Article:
You always wished that there was a way to reverse this error. Why? Masking errors can help your notebook remain neat!
This same childhood rule applies to the design world.
When users know that they can reverse an action or undo an error, it allows them to explore unfamiliar options, thereby increasing the time they spend on your website or app.
Users can perform actions by mistake, and they prefer doing business with companies who offer an easy emergency exit to undo and come out of such a situation. They’re already stressed, and the last thing they would want is to undergo a tedious process to reverse a small mistake.
So, ensure your UI design interface provides users with an option to undo an action. It fosters confidence and provides users with a sense of freedom.
Pro-tip: Try to eliminate error-prone conditions or functionalities. If elimination is impossible, check for error-prone functionalities and notify your users about them before a user commits to such an action.
5. Reduce memory load
Did you know that the attention span of humans is now eight seconds, which is less than a goldfish?
To entice your users and build a strong business relationship, it’s essential to create designs that don’t test the memory of your users.
Testing a user’s memory load reduces their capacity to perform important tasks, and they may prefer switching to a company that ensures computers take over this memory load from them.
Try avoiding interfaces that require users to remember information across multiple pages of your website or app. For instance, don’t let your customer enter their username and password every time they purchase from you. Why?
Users don’t have patience for tedious job entries because it can frustrate them.
When designing your website, focus on the design principle of recognition instead of recall.
Pro-tip: The more your user loads their mind with information, the fewer conversions your website gets.
6. Pay attention to the elemental hierarchy
When designing an interface, ensure to include both utility and usability in your design equation.
This primarily means to place your most critical functions at the top of your page.
Elemental hierarchy can help a user down the page organically, leading the user through your products or services.
Apart from elemental hierarchy, try to make the best use of whitespaces to increase the overall aesthetics of your website.
Also, avoid cluttering elements on your website as it can reduce your website’s functionality and significantly impact its usability.
Pro-tip: As a rule of thumb, keep things flowing from top to bottom and left to right.
7. Focus on giving feedback
In the real world, all of us give and receive feedback immediately. We speak, and others respond.
We offer a biscuit to a dog, and it comes running to you.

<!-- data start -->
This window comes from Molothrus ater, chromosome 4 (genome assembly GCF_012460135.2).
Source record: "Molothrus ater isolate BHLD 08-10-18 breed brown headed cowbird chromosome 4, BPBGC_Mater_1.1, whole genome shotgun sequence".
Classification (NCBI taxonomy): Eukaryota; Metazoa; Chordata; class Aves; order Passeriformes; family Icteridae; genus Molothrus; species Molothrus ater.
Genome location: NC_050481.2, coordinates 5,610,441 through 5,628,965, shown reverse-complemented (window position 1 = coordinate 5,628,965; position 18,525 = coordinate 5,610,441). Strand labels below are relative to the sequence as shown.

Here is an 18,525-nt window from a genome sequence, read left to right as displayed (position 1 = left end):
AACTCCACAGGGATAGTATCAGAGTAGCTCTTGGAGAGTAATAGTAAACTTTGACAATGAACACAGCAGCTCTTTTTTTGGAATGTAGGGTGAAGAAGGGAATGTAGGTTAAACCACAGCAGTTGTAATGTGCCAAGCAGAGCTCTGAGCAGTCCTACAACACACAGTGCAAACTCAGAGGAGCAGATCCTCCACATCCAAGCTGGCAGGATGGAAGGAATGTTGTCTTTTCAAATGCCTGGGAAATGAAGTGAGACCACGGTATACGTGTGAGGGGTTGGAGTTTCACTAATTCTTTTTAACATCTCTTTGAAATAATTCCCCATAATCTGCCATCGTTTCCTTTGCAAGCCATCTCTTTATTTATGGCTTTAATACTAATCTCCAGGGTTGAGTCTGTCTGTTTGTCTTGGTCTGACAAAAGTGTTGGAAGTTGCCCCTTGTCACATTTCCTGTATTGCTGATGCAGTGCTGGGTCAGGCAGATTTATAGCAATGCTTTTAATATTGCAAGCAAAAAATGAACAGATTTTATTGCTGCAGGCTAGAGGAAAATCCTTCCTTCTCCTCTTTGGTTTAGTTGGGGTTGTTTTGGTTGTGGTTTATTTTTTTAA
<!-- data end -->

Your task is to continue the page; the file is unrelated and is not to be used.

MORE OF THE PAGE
However, digital interfaces fail to give much back to their visitors. This can leave the users in a dilemma whether they should reload the page or restart the laptop to see feedback from an application or website.
So, it’s essential to keep your users informed of what is happening at every process stage. Regardless of what the feedback is, ensure it’s meaningful, relevant, and clear.
Also, for every action taken by a user, they should get some system feedback. For infrequent and significant errors, create larger responses but for frequent and minor actions, ensure modest system responses.
For instance, when a visitor clicks a button on a website that fails to trigger a response, it could be highly frustrating. But if you provide instant feedback like ‘site is down’ or ‘wrong password,’ it can help a user rectify their mistake.
Pro-tip: Don’t let your user guess. Instead, tell your user’s what is happening.
The golden rules of UI design
A successful UI design is more about the visual aspect because you have to think out-of-the-box to create a design that resonates with your users.
Use these seven design rules to create designs that are beautiful and stable.
With these design rules, UI designers can create interfaces that encourage exploration without fear of negative consequences. It helps users explore your app or website without the fear of committing any mistake.
While the future of designs will be more intuitive, predictable, forgiving, and enticing, these seven design principles will come in handy.
How are you planning to use these seven design principles?
Share your thoughts with us!
Priya Jain is a professional copywriter with 8 years of experience. She has an MBA and engineering degree. When she is not writing, you will find her teaching math, spending her day running behind her toddler, and trying new recipes. You can follow her on LinkedIn and Twitter.